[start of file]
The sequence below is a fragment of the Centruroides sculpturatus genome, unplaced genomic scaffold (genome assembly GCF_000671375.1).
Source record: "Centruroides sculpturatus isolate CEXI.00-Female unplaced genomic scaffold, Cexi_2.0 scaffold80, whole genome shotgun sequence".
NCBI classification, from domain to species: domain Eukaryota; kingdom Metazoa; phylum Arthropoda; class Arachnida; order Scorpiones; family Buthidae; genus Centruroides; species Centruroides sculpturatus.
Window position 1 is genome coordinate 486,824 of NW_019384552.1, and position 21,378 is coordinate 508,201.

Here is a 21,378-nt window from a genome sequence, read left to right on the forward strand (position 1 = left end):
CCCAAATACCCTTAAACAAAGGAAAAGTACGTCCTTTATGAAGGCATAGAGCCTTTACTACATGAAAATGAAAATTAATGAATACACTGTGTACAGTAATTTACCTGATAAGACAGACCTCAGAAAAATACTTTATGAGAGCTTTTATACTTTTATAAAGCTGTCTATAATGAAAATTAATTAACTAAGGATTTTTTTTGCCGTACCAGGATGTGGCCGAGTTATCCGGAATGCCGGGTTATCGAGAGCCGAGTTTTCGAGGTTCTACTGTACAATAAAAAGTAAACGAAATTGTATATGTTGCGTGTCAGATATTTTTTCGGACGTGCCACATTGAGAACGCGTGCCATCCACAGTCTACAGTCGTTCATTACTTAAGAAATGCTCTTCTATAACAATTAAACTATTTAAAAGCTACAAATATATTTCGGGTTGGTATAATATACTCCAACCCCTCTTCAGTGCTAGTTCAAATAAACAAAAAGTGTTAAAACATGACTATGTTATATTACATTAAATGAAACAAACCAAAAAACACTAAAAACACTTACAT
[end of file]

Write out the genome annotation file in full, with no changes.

The sequence below is a fragment of the Centruroides sculpturatus genome, unplaced genomic scaffold (genome assembly GCF_000671375.1).
Source record: "Centruroides sculpturatus isolate CEXI.00-Female unplaced genomic scaffold, Cexi_2.0 scaffold80, whole genome shotgun sequence".
NCBI classification, from domain to species: domain Eukaryota; kingdom Metazoa; phylum Arthropoda; class Arachnida; order Scorpiones; family Buthidae; genus Centruroides; species Centruroides sculpturatus.
Window position 1 is genome coordinate 486,824 of NW_019384552.1, and position 21,378 is coordinate 508,201.

Here is a 21,378-nt window from a genome sequence, read left to right on the forward strand (position 1 = left end):
CCCAAATACCCTTAAACAAAGGAAAAGTACGTCCTTTATGAAGGCATAGAGCCTTTACTACATGAAAATGAAAATTAATGAATACACTGTGTACAGTAATTTACCTGATAAGACAGACCTCAGAAAAATACTTTATGAGAGCTTTTATACTTTTATAAAGCTGTCTATAATGAAAATTAATTAACTAAGGATTTTTTTTGCCGTACCAGGATGTGGCCGAGTTATCCGGAATGCCGGGTTATCGAGAGCCGAGTTTTCGAGGTTCTACTGTACAATAAAAAGTAAACGAAATTGTATATGTTGCGTGTCAGATATTTTTTCGGACGTGCCACATTGAGAACGCGTGCCATCCACAGTCTACAGTCGTTCATTACTTAAGAAATGCTCTTCTATAACAATTAAACTATTTAAAAGCTACAAATATATTTCGGGTTGGTATAATATACTCCAACCCCTCTTCAGTGCTAGTTCAAATAAACAAAAAGTGTTAAAACATGACTATGTTATATTACATTAAATGAAACAAACCAAAAAACACTAAAAACACTTACAT